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Legal Status: Understanding legal risk, legally freed, and adoption from foster care

In a legal risk adoptive placement, the rights of the child's birth parents have not yet been voluntarily or involuntarily terminated.


Children are considered legally freed when the parental rights of their birth parents have been legally terminated. While parental rights must be terminated for an adoption to be finalized, children are often placed into a pre-adoptive home prior to the conclusion of this legal process, a situation referred to as legal risk. Many children waiting for adoption, and particularly those younger in age, join their adoptive families as a foster-to-adopt placement and may remain at legal risk for an indeterminate period of time.

DCF’s main concern and priority with regards to children in its custody is safety and permanency. The Department permanency planning begins with the goal of safely maintaining a child with his/her family. If placement of the child outside his/her home becomes necessary to ensure safety, the child’s first goal is reunification with his/her family. If the risk posed to the child’s safety by his/her family remains high and the prognosis for reunification is poor, an alternative plan for permanency for the child is developed concurrently as the Department continues to work in the stabilization of the biological family.

This permanency plan can be adoption, guardianship, permanent care with kin, or an alternative planned permanent living arrangement. In some cases, a child’s birth parents have not agreed to surrender their legal parental rights and DCF may place a child with a stable and loving pre-adoptive family while DCF seeks a termination of parental rights in court. If the child is in this situation, DCF will inform the pre-adoptive family that there is a risk that they may not ultimately be able to adopt the child. However, DCF believes that it’s in the best interest of every child to be placed in a potentially permanent home as soon as possible. For this reason, MARE finds pre-adoptive families where legally risk children can be placed until family reunification is possible or the court terminates parental rights and the child becomes legally freed for adoption.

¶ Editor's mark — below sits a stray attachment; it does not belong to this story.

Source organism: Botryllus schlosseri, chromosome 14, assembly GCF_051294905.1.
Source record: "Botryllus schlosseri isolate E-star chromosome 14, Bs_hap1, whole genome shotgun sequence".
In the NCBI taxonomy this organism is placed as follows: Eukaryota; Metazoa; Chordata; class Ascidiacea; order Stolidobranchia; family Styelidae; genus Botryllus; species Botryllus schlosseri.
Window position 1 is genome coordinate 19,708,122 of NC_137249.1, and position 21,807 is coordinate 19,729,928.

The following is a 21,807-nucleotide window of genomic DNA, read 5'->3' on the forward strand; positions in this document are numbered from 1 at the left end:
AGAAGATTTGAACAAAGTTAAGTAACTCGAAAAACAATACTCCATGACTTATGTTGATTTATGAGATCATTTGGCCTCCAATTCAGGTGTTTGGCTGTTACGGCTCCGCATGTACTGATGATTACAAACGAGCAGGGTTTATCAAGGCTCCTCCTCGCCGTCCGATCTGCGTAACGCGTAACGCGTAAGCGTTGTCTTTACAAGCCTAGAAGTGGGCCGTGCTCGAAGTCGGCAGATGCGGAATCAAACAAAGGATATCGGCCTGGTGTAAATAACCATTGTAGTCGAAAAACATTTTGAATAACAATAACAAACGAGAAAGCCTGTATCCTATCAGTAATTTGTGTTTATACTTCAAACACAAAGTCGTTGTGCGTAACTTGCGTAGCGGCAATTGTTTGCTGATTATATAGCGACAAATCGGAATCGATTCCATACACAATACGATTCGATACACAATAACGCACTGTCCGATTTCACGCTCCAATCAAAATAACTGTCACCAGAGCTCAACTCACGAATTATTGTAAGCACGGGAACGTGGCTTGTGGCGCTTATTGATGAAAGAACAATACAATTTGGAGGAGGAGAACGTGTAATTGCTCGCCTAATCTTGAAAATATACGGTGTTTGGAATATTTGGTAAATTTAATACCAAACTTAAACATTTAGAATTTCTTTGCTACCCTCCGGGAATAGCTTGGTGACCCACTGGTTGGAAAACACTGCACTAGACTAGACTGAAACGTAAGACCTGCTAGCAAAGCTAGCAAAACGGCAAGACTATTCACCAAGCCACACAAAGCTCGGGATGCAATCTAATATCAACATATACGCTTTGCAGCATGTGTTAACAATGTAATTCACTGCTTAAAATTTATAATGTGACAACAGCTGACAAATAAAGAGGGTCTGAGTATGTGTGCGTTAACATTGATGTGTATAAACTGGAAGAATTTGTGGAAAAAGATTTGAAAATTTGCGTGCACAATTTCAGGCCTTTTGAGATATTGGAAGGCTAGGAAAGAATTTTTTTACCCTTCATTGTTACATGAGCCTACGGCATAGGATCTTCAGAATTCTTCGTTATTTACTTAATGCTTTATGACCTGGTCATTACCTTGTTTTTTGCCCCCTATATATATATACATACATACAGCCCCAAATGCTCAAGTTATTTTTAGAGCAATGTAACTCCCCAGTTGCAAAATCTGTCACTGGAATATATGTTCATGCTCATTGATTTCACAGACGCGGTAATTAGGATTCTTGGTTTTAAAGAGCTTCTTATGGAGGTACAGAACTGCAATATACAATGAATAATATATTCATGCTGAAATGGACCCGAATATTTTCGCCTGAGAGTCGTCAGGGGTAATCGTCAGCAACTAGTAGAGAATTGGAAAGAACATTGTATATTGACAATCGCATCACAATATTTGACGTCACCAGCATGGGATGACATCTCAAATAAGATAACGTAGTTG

How Much Does It Cost to Adopt a Child From Foster Care?

There are no costs involved with foster care adoption in Massachusetts!

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Financial Supports

Adoption Subsidy: All children who are adopted through the Department of Children and Families are eligible for state administered Adoption Subsidy....

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